Friday, August 08, 2008

Beating the Heat

Rest is not idleness, and to lie sometimes on the grass
on a summer day listening to the murmur of water, or
watching the clouds float across the sky,
is hardly a waste of time.
~John Lubbock

I decided to try escaping the heat by going to the Wacissa. During the kayak-loading process this seemed like a boneheaded idea; the phrase "heat stroke" occurred to me. But it was actually considerably cooler on the water than on land--at times even comfortable.

I started out on the right side of the river once I passed the island across from the boat ramp. I spotted a green heron at the water's edge, the first of many today.



It hopped off of that perch and flew a short distance to a branch overhanging the river. It fluffed its topknot briefly at me before getting on with its day. Part of the topknot appears to have stayed fluffed...



And speaking of fluffing, when I turned into the inlet to Blue Spring, I saw a group of ibis, including this juvenile that had been poking around the river bottom and shook itself and fluffed to dry.



There wasn't much going on at the spring so I continued downriver.

I rarely take photos on the left (east) side of the river when I am drifting downstream since it is usually fairly early in the day and the sun shines brightly on that side, making for less-than-ideal lighting for photos. But this tricolored heron was on that side and had more vivid coloring than usual (if I recall, that indicates they are young?) so I decided to give it a try (the wonder of digital--if it doesn't work, delete it!). I liked the way it came out, despite the somewhat bright background.



That was a very accommodating heron and let me get quite close to it, an offer I took advantage of.



As I have mentioned before, I typically see more juvenile little blue herons on the river now than any other bird. It looks like the tail feathers on this one are just beginning to turn to the adult coloration.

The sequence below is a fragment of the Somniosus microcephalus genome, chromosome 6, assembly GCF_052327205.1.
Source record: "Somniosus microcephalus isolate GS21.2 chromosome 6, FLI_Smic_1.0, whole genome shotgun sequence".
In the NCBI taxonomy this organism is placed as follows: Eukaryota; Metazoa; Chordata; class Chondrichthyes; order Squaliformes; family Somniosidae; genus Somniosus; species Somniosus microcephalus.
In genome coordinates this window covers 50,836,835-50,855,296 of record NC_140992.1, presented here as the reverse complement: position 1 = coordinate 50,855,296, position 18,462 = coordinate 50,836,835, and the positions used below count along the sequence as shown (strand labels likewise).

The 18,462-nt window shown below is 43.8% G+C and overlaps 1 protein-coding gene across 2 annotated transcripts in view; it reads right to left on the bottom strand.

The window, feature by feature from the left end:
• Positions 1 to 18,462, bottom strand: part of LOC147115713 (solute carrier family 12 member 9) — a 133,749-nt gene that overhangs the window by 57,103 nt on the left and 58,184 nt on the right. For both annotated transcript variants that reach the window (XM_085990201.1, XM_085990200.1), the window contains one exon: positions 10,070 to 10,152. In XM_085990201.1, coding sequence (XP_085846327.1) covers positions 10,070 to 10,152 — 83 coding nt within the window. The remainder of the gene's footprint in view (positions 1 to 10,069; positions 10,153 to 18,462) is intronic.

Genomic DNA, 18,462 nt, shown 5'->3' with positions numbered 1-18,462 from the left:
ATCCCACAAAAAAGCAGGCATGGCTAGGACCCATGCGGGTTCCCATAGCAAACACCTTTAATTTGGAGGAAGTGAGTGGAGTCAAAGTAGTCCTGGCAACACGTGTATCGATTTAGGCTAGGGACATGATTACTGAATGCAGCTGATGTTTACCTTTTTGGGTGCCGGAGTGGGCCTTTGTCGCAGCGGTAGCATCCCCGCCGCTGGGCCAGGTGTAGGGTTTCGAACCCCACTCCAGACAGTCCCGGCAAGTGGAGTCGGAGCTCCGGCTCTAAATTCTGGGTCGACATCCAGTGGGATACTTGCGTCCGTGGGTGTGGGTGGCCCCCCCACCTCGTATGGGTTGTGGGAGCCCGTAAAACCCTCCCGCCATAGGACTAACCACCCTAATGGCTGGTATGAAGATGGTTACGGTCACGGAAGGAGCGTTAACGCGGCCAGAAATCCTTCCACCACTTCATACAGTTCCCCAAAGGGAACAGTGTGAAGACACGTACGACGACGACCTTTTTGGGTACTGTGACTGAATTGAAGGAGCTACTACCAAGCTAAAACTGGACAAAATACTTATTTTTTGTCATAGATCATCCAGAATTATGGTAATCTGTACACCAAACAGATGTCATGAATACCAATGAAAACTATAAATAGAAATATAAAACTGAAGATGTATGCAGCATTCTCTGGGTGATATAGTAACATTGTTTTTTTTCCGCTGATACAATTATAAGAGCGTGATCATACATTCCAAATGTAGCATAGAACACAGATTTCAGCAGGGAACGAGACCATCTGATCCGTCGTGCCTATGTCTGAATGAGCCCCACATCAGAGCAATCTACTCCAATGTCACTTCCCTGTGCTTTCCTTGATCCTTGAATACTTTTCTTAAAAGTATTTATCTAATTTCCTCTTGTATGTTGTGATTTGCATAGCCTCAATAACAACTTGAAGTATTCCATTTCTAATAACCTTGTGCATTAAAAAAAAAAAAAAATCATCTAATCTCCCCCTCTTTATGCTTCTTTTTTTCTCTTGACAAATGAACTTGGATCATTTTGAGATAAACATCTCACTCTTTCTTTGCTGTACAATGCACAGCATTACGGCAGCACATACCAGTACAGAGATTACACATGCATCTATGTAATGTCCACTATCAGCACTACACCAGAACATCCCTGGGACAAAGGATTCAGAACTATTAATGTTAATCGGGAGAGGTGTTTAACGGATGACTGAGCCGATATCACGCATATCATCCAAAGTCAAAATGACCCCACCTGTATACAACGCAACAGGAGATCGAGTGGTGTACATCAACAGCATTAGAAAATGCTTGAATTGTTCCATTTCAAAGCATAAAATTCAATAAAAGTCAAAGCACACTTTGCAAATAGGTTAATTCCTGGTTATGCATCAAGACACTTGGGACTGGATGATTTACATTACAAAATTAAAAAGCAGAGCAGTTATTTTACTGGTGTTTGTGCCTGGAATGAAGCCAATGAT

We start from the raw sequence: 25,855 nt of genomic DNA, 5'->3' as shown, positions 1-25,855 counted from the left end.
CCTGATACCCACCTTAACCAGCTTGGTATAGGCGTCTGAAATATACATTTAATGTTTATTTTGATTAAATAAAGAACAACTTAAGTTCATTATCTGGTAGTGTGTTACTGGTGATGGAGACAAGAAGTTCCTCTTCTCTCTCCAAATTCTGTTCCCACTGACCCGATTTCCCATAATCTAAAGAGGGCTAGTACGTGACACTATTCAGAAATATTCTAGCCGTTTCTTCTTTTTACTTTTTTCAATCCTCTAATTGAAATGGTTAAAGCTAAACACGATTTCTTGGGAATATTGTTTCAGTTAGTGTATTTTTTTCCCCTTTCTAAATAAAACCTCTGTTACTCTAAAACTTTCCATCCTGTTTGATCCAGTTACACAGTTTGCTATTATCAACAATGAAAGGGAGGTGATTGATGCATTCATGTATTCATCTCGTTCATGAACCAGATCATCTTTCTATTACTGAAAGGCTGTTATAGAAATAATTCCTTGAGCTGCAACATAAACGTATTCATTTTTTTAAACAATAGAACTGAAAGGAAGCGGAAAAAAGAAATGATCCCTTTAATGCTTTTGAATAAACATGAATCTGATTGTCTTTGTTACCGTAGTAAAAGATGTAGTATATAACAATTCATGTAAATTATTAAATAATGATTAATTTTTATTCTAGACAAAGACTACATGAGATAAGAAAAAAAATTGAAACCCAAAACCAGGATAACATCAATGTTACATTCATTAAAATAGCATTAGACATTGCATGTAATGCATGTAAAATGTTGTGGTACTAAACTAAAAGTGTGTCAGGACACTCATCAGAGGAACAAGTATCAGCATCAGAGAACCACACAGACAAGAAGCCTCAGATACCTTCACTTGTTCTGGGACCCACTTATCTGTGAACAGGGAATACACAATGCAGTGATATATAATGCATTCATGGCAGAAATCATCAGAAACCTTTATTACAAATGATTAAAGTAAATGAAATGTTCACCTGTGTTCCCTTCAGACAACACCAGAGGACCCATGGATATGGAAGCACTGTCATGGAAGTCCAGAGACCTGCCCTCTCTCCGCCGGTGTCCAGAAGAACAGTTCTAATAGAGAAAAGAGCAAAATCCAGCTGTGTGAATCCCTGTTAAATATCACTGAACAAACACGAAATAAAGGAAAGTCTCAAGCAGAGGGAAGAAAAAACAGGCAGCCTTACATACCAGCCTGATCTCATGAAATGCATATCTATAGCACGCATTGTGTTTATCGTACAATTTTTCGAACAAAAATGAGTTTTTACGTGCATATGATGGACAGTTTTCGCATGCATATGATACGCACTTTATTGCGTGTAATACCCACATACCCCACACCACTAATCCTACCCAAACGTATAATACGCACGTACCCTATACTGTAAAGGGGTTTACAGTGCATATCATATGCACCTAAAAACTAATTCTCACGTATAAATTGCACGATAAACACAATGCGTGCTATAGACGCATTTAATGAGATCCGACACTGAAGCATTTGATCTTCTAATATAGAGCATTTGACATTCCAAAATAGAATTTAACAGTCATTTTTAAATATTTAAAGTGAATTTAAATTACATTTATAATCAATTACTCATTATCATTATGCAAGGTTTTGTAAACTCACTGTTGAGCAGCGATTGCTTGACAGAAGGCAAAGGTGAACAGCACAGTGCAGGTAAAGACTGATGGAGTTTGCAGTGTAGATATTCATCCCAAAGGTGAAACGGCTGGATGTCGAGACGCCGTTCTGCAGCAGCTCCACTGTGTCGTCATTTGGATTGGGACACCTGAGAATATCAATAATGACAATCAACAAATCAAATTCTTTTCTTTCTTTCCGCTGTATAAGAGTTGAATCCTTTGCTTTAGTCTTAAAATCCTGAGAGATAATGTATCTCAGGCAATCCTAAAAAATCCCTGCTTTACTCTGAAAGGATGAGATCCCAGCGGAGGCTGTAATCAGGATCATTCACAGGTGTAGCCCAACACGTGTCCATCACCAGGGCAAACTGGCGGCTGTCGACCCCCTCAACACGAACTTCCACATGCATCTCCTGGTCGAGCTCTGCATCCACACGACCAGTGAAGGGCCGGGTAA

The vegetation is beginning to take over parts of the river--I generally like to drift downstream on the west side and paddle upstream on the east. I was in for a surprise on this day since the surface growth was so thick and solid and wide at the point I usually turn around that I couldn't make that turn. I decided to drift downstream a little farther to see if it thinned out. I didn't even see the great blue heron that I passed by until it squawked at me and flew off.



I found a place to turn around and continued upstream on the other side of the river. Limpkins are scattered here and there along the edges. This one posed for a portrait.



You know I can't manage a post here without at least one egret! Such an impressive wingspan.



The light downstream breeze became somewhat more like wind, which, combined with the current at that point and on that side, challenged me a bit until the current slowed near Blue Spring. The rest of the way was easy paddling. I passed another kayaker and a power-boater as I neared the ramp.

There is a little area just downstream of the ramp on the east side that is very picturesque. There are overhanging trees that provide shade, and it is dotted with reedy tussocks. I saw a female wood duck swimming around alone in there and so I quietly paddled along the shoreline. I got a photo of her just as she was leaving the shade and entering the sunlight. These birds seem so drab compared to their male counterparts, but if you look at them without making that comparison, I think they are very attractive.



And then back to the ramp and back home. Paddling on a cool spring-fed river seems to be the best outdoor activity during this time of the year, and I'm sure I'll get back out again soon. Stand by.

5 comments:

OldHorsetailSnake said...

Like you, I am enamored of the tri-colored heron. Nicely shot.

And that's a great egret picture, too (not that I'm saying it's a Great Egret.....)

tsheets said...

I just stumbled across your blog today from a canoeing forum I stumbled across...funny how that works, huh?? :-)

Anyway, the pictures you get are amazing! Such clarity!!

Hannah Hudson said...

Yay!!! Your stuff is so fun to see - let us know if you are ever in the Apsotles - my husband and I will take you to see some amazing spots (he's a fishing guide and has some amazing secret places :)

Hannah

Crayons said...

Hi Peggy,
I've been fidgeting to tell you what I saw last week on my way back from northern Wisconsin. We stopped at Horicon Marsh, which is, I think, a national wildlife spot. It's a huge marsh.

I realized that the act of reading your blog has made me a better beginning birder.

I saw great blue herons, egrets, coots, Sandhill cranes, an osprey, and....my very first night heron.

I hope things have cooled down for you.

Stacie said...

These are gorgeous shots Peggy! I love that tri colored heron...I didn't realize how much reds they have in them...what a beautiful bird and a beautiful shot!
Stacie